LAWRENCEVILLE -- After months organizing the effort, disgruntled residents began an application for recall proceedings against Gwinnett Chairman Charles Bannister.
Randy DeVault, who withdrew applications against Bannister and two other commissioners last December, filed the paperwork a day after commissioners reignited angry protesters by approving a controversial trash collection plan. His last effort began a week after commissioners voted to raise taxes.
According to state law, DeVault has 15 days to gather 100 signatures for the first step of the process. If the application is verified, he has another 45 days to collect signatures from 30 percent of the electorate, or 127,000 registered voters.
"We have several hundred people who are already volunteering their time," said DeVault, who registered his campaign as an LLC this week.
Later this month, he plans to announce hours and locations where people can come to sign a petition at one of eight sites across the county. DeVault said he plans to use churches that also act as polling precincts, which will be manned by volunteers.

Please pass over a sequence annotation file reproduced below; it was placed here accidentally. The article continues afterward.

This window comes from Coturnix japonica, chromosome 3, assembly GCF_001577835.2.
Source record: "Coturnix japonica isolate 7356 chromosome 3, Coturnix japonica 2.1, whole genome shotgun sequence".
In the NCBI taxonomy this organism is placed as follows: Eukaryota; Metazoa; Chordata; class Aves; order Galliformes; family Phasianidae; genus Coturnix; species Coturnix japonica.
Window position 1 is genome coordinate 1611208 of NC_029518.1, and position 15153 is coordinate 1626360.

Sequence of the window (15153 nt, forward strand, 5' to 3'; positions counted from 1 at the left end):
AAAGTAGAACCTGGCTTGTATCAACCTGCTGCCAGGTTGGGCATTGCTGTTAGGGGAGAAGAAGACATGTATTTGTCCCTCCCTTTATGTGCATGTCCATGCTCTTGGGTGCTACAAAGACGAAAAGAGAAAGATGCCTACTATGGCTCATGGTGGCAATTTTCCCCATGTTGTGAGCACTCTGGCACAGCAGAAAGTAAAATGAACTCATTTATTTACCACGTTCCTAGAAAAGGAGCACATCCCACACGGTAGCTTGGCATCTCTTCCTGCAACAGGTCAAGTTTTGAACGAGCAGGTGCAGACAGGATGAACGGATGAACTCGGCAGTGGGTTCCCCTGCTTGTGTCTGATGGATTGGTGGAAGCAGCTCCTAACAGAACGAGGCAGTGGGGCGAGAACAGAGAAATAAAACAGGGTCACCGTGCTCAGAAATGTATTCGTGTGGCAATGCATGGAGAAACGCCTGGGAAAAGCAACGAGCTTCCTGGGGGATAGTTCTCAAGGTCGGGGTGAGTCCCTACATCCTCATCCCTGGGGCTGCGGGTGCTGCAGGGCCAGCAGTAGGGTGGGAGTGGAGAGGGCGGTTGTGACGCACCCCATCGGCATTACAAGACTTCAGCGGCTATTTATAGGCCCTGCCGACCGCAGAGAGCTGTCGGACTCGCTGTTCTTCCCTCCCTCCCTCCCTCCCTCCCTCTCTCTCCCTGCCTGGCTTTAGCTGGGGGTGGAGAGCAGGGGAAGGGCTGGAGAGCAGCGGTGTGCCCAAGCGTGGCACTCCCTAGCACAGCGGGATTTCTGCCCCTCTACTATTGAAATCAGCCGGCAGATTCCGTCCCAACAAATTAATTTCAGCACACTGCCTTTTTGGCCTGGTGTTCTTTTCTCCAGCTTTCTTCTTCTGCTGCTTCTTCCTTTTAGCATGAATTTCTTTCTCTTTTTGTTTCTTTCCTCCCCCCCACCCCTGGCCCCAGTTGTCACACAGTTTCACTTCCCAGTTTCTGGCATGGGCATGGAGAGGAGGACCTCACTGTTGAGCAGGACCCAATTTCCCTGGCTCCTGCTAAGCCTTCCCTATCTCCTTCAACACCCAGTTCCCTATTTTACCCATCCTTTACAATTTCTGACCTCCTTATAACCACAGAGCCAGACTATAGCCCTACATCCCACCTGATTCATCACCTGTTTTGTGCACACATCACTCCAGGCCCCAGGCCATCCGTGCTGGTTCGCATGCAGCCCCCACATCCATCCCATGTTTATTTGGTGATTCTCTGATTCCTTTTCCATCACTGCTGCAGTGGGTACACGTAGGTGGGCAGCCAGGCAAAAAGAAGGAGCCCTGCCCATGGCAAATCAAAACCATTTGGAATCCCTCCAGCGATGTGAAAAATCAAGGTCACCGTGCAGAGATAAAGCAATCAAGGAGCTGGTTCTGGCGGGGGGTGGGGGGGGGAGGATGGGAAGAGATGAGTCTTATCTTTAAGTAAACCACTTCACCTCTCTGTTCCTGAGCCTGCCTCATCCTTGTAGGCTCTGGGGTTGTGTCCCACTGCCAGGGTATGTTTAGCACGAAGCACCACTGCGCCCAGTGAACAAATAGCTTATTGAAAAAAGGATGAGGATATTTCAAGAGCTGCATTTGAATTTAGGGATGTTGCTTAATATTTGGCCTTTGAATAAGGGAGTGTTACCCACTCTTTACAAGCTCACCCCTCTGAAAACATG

DeVault said he is pursuing the recall because of Bannister's "spend, spend attitude."
Bannister, who has been involved in politics for three decades, including time as Lilburn's mayor and nearly two decades in the General Assembly, said his feelings aren't hurt by the effort.
But he added that he has no authority alone in the county, as any action requires three votes from the Board of Commissioners.
"It's not that anything has been done wrong. People are upset, period," he said, adding that the garbage proposal has a long list of issues including state mandates and several lawsuits. "We'll deal with (the petition) as it comes forward."